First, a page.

Tuesday, February 25, 2020

When I Make Time to Read

I like to read.  A LOT.  As an introvert, I need a certain amount of silent recharge time in a day or I feel like all my nerves are completely fried.  This happened recently, on a day where, after working from home for an hour and eating lunch, I had planned to spend the rest of naptime finishing a blog post and reading.  Then Matt called to say that he could get off work early so we could look at a vehicle we were considering buying (that could hold 3 kids in carseats/boosters so we are ready if we get that 3rd baby we are listed for).  We already had a few things going on in the evening and I KNEW it would make the evening easier if we looked at the car now.  Especially since I should be test driving the car since it'll be the one I'm driving with the kids.

I debated, checked to see if Sam was awake and then we went to do the test drive, dangerously close to when we needed to get Luke from school.  Thus, I lost my reading and blogging time and didn't get it back in the evening since I had to parent then.  And by the time we got home from all the things I was just DONE.  I couldn't take the noise, couldn't take the decision making, I needed silence and now.  Matt took over homework and after school snacks and let me go upstairs to sit in relative silence to read for 20 minutes and by the end I felt much more human.  Turns out, I was also hungry but getting in that quiet reading time that I had missed out on earlier in the day was SO important.

Knowing I need quiet reading time is something I've long known but seeing it played out so recently was really eye-opening.  It's become even more important to me lately to make sure I have that time built into my daily schedule.  Also, I always have books I want to read, always have books almost due back at the library, and I always want to hit at least 10 hours of reading time during a week (this doesn't always happen).  I also hate wasting most time and so using my time effectively and efficiently during the day is important to me.  ESPECIALLY those precious nap times when Luke is at school and Sam is napping and I get a house completely quiet, unless I choose to turn on a podcast or music or the tv while I work (95% of my solo tv time in a year is having the tv on in the background when I am working from home).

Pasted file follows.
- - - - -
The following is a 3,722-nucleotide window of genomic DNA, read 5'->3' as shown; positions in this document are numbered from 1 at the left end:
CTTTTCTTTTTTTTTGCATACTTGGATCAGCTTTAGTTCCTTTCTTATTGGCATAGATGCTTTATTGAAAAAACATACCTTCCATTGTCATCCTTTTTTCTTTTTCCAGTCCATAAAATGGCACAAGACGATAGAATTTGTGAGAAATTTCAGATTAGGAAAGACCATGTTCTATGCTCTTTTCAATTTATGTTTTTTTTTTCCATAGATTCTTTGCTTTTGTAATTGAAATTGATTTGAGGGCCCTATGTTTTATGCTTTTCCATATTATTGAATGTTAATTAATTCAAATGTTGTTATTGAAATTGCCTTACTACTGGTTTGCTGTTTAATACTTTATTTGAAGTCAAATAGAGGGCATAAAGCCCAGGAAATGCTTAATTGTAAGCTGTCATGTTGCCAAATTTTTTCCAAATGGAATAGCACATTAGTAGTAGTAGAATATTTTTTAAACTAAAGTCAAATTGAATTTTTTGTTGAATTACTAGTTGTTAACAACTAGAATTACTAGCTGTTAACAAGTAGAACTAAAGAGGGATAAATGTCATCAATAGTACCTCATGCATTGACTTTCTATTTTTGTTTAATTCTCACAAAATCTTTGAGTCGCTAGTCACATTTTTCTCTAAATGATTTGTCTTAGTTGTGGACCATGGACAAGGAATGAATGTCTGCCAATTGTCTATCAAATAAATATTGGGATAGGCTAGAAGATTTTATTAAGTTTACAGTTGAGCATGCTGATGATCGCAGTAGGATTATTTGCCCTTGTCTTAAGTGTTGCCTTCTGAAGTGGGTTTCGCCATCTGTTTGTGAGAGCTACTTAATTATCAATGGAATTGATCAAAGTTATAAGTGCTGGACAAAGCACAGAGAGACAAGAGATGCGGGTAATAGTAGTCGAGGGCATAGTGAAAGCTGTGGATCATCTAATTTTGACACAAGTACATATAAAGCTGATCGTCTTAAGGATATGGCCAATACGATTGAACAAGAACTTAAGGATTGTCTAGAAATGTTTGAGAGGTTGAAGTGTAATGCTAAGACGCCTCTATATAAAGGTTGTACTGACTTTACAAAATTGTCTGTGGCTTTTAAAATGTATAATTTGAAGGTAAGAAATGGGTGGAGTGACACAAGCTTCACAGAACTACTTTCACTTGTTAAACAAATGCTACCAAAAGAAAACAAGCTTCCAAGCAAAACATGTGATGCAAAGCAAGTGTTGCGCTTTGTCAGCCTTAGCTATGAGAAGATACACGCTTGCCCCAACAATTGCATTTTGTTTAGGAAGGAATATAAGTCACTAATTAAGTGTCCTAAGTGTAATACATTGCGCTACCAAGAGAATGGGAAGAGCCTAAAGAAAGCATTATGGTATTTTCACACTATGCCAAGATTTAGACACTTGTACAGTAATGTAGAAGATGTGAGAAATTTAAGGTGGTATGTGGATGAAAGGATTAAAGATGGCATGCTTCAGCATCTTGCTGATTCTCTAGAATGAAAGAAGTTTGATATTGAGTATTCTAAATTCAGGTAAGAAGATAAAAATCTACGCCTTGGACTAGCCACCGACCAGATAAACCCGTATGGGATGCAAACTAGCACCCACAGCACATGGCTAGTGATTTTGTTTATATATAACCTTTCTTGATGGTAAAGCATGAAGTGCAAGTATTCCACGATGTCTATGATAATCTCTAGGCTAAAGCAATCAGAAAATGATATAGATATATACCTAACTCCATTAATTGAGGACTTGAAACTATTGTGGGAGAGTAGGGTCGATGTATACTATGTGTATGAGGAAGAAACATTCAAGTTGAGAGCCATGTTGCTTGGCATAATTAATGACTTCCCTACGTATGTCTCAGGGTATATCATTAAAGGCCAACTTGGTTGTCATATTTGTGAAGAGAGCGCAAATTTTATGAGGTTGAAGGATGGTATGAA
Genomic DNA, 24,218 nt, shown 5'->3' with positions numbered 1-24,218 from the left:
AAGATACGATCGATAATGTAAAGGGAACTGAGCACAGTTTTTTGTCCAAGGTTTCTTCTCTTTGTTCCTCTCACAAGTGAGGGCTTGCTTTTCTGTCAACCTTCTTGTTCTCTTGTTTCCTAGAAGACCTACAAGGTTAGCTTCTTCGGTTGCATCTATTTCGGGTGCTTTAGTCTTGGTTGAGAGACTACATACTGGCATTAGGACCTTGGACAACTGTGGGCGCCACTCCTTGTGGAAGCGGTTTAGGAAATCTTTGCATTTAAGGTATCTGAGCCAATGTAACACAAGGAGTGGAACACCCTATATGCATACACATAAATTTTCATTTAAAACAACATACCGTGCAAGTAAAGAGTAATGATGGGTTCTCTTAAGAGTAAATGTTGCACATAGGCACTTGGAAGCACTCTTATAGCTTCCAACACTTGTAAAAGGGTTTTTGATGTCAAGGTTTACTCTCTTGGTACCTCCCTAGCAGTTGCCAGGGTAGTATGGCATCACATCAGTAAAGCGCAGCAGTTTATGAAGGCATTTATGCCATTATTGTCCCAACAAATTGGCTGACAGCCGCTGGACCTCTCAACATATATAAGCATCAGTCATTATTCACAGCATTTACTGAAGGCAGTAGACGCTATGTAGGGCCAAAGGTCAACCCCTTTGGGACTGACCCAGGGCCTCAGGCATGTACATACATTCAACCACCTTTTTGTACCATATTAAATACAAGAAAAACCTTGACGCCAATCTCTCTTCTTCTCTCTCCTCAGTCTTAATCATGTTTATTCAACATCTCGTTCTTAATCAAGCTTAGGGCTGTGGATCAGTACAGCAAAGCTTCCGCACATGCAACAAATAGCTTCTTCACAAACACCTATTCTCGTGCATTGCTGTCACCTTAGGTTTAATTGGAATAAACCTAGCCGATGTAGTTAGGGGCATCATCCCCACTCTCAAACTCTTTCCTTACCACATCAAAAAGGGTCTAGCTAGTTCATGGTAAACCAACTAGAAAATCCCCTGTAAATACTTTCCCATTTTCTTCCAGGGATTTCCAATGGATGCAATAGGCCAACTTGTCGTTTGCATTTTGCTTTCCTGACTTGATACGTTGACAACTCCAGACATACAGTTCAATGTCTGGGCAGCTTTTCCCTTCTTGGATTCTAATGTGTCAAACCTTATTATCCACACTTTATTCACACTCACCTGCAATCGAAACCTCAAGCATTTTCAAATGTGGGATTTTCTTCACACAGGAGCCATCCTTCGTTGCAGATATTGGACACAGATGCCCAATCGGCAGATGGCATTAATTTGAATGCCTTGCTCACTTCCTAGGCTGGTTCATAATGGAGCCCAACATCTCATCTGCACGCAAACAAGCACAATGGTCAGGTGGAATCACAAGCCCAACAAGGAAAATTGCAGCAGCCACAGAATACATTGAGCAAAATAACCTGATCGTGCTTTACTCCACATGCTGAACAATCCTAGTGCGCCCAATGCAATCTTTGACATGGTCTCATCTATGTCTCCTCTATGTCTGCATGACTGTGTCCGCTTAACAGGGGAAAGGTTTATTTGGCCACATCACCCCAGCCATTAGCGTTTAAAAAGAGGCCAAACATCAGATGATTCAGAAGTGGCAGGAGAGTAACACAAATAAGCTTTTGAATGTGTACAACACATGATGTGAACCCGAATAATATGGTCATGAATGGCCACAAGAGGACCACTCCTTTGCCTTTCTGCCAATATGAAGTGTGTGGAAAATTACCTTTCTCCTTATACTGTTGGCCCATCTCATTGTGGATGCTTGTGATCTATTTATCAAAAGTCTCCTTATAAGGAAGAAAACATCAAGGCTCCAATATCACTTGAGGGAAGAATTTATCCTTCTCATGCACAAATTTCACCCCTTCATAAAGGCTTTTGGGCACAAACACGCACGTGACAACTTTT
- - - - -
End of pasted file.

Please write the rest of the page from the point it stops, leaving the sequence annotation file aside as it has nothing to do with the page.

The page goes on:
So when do I read?  And read enough to finish 175 books each of the last two years?  Well, I am glad you asked.

1) Before Bed
I read before bed at least 360 nights a year.  The only time I can think of that I didn't in all of 2019 was the night I got home from my Backstreet Boys concert at 2am.  And even that one I'm not 100% sure that I didn't read before bed.  Some nights it's just 10 minutes.  Some nights it's an hour.  Often I am staying up past my "bedtime" and reading more than I planned because I can't put a book down (or am determined to finish it before it's due back).  I probably get in at least 5 hours of reading before bed in a week.

2) In the Pick-Up Line
I don't know how much longer I will be able to keep this one up because Sam is, shockingly, not entertained by me reading to myself.  I walk to get Luke from school in the fall and spring but through the winter I drive (50° is my cutoff, and not raining) and we're usually sitting in line at least 10 minutes that I can read.  We're about to turn Sam's carseat around with his 2nd birthday coming up so once that happens I might have to take a tip from my sister and use that time to read to him in the pick-up line.  But, for the last year-ish, that has been some reliable reading time for me.

3) During Nap/Quiet Time
I've been playing with how I use my treasured naptime hours over the last couple weeks and that, along with working more hours this year, means I usually don't get as much reading time in during naps as I would like.  Ideally, I'd like at least a half an hour of reading time but even that is pushing it somedays.  It does take some discipline to pick-up a book instead of my phone.  Or not to get lost in tidying up the house.  Weekend naps, when I'm usually not turning on my computer, are more reliable, especially on Sundays.  I've had Sundays where I've gotten in 4 hours of reading and I've discovered that that is about the max I can do in a day.  But it really helps me speed through some books on the one or two times a month I can get that in!